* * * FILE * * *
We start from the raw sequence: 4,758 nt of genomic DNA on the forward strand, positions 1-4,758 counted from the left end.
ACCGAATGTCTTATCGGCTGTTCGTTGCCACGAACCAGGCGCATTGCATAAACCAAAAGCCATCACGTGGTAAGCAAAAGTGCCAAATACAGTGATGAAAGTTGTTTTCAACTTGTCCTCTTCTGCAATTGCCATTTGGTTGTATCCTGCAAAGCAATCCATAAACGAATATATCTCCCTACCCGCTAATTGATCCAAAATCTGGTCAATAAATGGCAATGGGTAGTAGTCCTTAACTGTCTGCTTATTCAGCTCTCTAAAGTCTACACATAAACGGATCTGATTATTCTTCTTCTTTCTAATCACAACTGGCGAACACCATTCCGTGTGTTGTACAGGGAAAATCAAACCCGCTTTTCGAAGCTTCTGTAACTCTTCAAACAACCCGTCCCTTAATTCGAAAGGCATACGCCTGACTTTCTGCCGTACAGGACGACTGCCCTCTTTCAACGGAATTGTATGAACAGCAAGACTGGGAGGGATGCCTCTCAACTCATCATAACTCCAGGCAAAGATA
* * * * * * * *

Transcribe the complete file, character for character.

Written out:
We start from the raw sequence: 4,758 nt of genomic DNA on the forward strand, positions 1-4,758 counted from the left end.
ACCGAATGTCTTATCGGCTGTTCGTTGCCACGAACCAGGCGCATTGCATAAACCAAAAGCCATCACGTGGTAAGCAAAAGTGCCAAATACAGTGATGAAAGTTGTTTTCAACTTGTCCTCTTCTGCAATTGCCATTTGGTTGTATCCTGCAAAGCAATCCATAAACGAATATATCTCCCTACCCGCTAATTGATCCAAAATCTGGTCAATAAATGGCAATGGGTAGTAGTCCTTAACTGTCTGCTTATTCAGCTCTCTAAAGTCTACACATAAACGGATCTGATTATTCTTCTTCTTTCTAATCACAACTGGCGAACACCATTCCGTGTGTTGTACAGGGAAAATCAAACCCGCTTTTCGAAGCTTCTGTAACTCTTCAAACAACCCGTCCCTTAATTCGAAAGGCATACGCCTGACTTTCTGCCGTACAGGACGACTGCCCTCTTTCAACGGAATTGTATGAACAGCAAGACTGGGAGGGATGCCTCTCAACTCATCATAACTCCAGGCAAAGATA